Trends in CD4 counts in HIV-infected patients with HIV viral load monitoring while on combination antiretroviral treatment: Results from The TREAT Asia HIV Observational Database

Jialun Zhou, Thira Sirisanthana, Sasisopin Kiertiburanakul, Yi Ming A. Chen, Ning Han, Poh Lian Lim, Nagalingeswaran Kumarasamy, Jun Y. Choi, Tuti P. Merati, Evy Yunihastuti, Shinichi Oka, Adeeba Kamarulzaman, Praphan Phanuphak, Christopher K.C. Lee, Patrick C.K. Li, Sanjay Pujari, Vanthanak Saphonn, Matthew G. Law

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Background: The aim of this study was to examine the relationship between trends in CD4 counts (slope) and HIV viral load (VL) after initiation of combination antiretroviral treatment (cART) in Asian patients in The TREAT Asia HIV Observational Database (TAHOD).Methods: Treatment-naive HIV-infected patients who started cART with three or more and had three or more CD4 count and HIV VL tests were included. CD4 count slopes were expressed as changes of cells per microliter per year. Predictors of CD4 count slopes from 6 months after initiation were assessed by random-effects linear regression models.Results: A total of 1676 patients (74% male) were included. The median time on cART was 4.2 years (IQR 2.5-5.8 years). In the final model, CD4 count slope was associated with age, concurrent HIV VL and CD4 count, disease stage, hepatitis B or C co-infection, and time since cART initiation. CD4 count continues to increase with HIV VL up to 20 000 copies/mL during 6-12 months after cART initiation. However, the HIV VL has to be controlled below 5 000, 4 000 and 500 copies/mL for the CD4 count slope to remain above 20 cells/microliter per year during 12-18, 18-24, and beyond 24 months after cART initiation.Conclusions: After cART initiation, CD4 counts continued to increase even when the concurrent HIV VL was detectable. However, HIV VL needed to be controlled at a lower level to maintain a positive CD4 count slope when cART continues. The effect on long-term outcomes through the possible development of HIV drug resistance remains uncertain.

Original languageEnglish
Article number361
JournalBMC Infectious Diseases
Publication statusPublished - 2010 Dec 23

Bibliographical note

Funding Information:
The TREAT Asia HIV Observational Database is part of the Asia Pacific HIV Observational Database and is an initiative of TREAT Asia, a program of amfAR, The Foundation for AIDS Research, with support from the National Institute of Allergy and Infectious Diseases (NIAID) of the U.S. National Institutes of Health (NIH) as part of the International Epidemiologic Databases to Evaluate AIDS (IeDEA) (grant no. U01AI069907), and from the Dutch Ministry of Foreign Affairs through a partnership with Stichting Aids Fonds. The National Centre in HIV Epidemiology and Clinical Research is funded by the Australian Government Department of Health and Ageing, and is affiliated with the Faculty of Medicine, The University of New South Wales. The content of this publication is solely the responsibility of the authors and does not necessarily represent the official views of any of the institutions mentioned above. The TREAT Asia HIV Observational Database CV Mean, V Saphonn* and K Vohith, National Center for HIV/AIDS, Dermatology & STDs, Phnom Penh, Cambodia; FJ Zhang*, HX Zhao and N Han, Beijing Ditan Hospital, Beijing, China; PCK Li* and MP Lee, Queen Elizabeth Hospital, Hong Kong, China; N Kumarasamy* and S Saghayam, YRG Centre for AIDS Research and Education, Chennai, India; S Pujari*‡ and K Joshi, Institute of Infectious Diseases, Pune, India; TP Merati* and F Yuliana, Faculty of Medicine Udayana University & Sanglah Hospital, Bali, Indonesia; E Yunihastuti* and O Ramadian, Working Group on AIDS Faculty of Medicine, University of Indonesia/Ciptomangunkusumo Hospital, Jakarta, Indonesia; S Oka* and M Honda, International Medical Centre of Japan, Tokyo, Japan; JY Choi* and SH Han, Division of Infectious Diseases, Dept. of Internal Medicine, Yonsei University College of Medicine, Seoul, South Korea; C KC Lee* and R David, Hospital Sungai Buloh, Kuala Lumpur, Malaysia; A Kamarulzaman* and A Kajindran, University of Malaya Medical Centre, Kuala Lumpur, Malaysia; G Tau, Port Moresby General Hospital, Port Moresby, Papua New Guinea**; R Ditangco* and R Capistrano, Research Institute for Tropical Medicine, Manila, Philippines; YMA Chen*, WW Wong and YW Yang, Taipei Veterans General Hospital and AIDS Prevention and Research Centre, National Yang-Ming University, Taipei, Taiwan; PL Lim*, OT Ng and E Foo, Tan Tock Seng Hospital, Singapore; P Phanuphak*, and M Khongphattanayothin, HIV-NAT/Thai Red Cross AIDS Research Centre, Bangkok, Thailand; S Sungkanuparph*, S Kiertiburanakul, and B Piyavong, Faculty of Medicine Ramathibodi Hospital, Mahidol University, Bangkok, Thailand; T Sirisanthana*† and W Kotarathititum, Research Institute for Health Sciences, Chiang Mai, Thailand; J Chuah*, Gold Coast Sexual Health Clinic, Miami, Queensland, Australia; AH Sohn*, L Messerschmidt* and B Petersen, TREAT Asia, amfAR - The Foundation for AIDS Research, Bangkok, Thailand; DA Cooper, MG Law*, J Zhou* and A Jiamsakul, National Centre in HIV Epidemiology and Clinical Research, The University of New South Wales, Sydney, Australia. * TAHOD Steering Committee member; **Inactive site; † Steering Committee Chair; ‡ co-Chair.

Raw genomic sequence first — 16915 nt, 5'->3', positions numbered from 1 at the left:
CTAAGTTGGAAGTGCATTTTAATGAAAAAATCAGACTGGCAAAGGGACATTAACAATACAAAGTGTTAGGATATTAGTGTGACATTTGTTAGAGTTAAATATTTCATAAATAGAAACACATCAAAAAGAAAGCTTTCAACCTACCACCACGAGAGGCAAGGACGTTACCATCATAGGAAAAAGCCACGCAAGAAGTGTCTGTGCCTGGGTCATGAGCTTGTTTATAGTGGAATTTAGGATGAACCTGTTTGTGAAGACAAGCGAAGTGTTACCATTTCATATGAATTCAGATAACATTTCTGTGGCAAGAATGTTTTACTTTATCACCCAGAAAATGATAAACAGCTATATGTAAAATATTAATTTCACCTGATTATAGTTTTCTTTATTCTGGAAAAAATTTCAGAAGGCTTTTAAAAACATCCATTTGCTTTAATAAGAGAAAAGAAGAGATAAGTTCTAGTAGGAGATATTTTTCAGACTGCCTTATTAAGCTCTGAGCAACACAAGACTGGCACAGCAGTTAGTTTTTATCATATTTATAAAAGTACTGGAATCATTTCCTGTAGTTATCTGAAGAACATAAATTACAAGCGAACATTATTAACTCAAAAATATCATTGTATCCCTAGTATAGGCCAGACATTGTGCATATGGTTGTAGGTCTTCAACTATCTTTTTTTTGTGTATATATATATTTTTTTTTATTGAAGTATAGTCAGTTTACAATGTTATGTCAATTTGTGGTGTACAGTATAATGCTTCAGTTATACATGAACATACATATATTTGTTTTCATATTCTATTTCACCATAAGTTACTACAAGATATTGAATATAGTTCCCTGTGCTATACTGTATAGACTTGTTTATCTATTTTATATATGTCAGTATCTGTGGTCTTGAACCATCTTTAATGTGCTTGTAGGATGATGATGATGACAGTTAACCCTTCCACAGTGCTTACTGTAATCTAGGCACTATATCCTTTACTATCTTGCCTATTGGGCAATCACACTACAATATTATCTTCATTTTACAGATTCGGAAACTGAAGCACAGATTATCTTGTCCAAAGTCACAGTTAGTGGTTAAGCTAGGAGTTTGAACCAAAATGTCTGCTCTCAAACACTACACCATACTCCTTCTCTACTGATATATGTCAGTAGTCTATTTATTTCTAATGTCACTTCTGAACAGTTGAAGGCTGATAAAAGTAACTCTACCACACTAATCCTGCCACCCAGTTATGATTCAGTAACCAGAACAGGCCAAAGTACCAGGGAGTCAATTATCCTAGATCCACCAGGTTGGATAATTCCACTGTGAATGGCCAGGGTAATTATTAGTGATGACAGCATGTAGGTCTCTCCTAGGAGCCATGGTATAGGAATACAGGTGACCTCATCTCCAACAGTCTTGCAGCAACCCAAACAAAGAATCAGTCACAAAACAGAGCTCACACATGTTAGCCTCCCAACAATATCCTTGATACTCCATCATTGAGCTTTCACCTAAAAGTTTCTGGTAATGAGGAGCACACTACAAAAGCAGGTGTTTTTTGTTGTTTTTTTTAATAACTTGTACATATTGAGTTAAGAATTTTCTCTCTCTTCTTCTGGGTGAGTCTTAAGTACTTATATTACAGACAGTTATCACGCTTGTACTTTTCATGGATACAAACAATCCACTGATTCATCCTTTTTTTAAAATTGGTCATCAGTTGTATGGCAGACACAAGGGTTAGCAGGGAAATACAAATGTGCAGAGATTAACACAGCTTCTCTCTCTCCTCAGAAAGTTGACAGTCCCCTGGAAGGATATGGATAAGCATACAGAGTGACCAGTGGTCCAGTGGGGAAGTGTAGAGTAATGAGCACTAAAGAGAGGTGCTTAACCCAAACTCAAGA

All Science Journal Classification (ASJC) codes

  • Infectious Diseases


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